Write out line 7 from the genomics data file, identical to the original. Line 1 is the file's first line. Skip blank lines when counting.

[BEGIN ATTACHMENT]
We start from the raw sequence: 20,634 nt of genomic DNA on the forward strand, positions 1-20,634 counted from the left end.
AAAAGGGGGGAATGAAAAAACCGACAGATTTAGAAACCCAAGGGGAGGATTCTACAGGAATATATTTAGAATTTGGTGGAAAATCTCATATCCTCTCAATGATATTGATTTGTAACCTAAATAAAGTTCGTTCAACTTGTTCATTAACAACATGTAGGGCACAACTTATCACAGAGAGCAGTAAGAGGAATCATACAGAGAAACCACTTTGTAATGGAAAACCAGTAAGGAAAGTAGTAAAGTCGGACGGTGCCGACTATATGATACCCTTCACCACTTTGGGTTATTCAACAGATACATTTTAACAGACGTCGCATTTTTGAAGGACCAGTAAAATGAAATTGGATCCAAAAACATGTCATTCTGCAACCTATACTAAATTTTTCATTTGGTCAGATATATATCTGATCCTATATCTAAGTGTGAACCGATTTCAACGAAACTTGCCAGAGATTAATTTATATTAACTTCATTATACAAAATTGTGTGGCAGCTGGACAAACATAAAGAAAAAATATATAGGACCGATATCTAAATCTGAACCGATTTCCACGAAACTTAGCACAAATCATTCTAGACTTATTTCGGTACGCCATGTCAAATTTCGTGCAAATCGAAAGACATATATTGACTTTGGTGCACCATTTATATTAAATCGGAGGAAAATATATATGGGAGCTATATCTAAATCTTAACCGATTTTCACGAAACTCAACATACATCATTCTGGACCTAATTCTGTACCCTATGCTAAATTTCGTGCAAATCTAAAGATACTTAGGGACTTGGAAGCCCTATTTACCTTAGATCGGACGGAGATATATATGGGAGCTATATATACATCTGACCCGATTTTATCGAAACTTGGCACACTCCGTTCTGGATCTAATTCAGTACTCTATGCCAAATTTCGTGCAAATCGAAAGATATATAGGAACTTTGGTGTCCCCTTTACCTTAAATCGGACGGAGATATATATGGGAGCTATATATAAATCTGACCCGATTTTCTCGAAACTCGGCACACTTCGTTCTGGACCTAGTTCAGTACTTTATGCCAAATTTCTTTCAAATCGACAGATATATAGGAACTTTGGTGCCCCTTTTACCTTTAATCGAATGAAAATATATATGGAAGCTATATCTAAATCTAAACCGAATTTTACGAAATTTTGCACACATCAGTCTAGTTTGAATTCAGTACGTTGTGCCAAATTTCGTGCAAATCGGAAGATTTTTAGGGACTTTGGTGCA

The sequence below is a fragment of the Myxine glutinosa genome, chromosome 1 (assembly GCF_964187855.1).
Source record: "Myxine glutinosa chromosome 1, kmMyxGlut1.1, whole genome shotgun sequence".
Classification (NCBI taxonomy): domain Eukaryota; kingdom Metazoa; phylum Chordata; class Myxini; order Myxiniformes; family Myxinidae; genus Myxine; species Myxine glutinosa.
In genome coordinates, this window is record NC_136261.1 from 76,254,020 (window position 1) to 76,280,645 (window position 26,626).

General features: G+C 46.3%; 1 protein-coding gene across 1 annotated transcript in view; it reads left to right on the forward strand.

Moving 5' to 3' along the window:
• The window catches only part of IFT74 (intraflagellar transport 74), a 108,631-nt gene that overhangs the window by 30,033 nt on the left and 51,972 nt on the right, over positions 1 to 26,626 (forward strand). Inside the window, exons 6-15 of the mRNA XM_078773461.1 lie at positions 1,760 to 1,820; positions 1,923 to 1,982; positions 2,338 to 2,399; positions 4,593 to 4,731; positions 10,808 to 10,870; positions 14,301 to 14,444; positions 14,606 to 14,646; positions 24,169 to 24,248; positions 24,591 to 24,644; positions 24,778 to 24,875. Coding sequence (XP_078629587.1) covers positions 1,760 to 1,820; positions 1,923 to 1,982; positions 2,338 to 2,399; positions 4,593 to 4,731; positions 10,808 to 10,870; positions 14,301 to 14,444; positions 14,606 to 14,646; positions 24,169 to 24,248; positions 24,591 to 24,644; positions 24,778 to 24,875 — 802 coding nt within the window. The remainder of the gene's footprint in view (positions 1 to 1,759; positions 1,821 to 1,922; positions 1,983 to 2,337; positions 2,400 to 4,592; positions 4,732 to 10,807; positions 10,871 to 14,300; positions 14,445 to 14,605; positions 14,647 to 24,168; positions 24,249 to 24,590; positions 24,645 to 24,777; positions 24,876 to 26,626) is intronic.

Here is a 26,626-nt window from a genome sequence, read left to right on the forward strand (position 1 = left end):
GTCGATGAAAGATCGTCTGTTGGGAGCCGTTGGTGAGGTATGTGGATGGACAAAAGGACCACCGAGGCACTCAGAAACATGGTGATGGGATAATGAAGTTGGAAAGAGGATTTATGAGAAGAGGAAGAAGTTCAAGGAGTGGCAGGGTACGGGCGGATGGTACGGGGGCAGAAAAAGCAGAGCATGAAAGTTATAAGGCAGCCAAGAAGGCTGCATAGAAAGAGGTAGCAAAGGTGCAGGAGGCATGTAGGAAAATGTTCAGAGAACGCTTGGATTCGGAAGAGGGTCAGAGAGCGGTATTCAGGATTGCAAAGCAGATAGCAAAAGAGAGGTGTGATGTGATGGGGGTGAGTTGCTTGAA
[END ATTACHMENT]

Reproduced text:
General features: G+C 46.3%; 1 protein-coding gene across 1 annotated transcript in view; it reads left to right on the forward strand.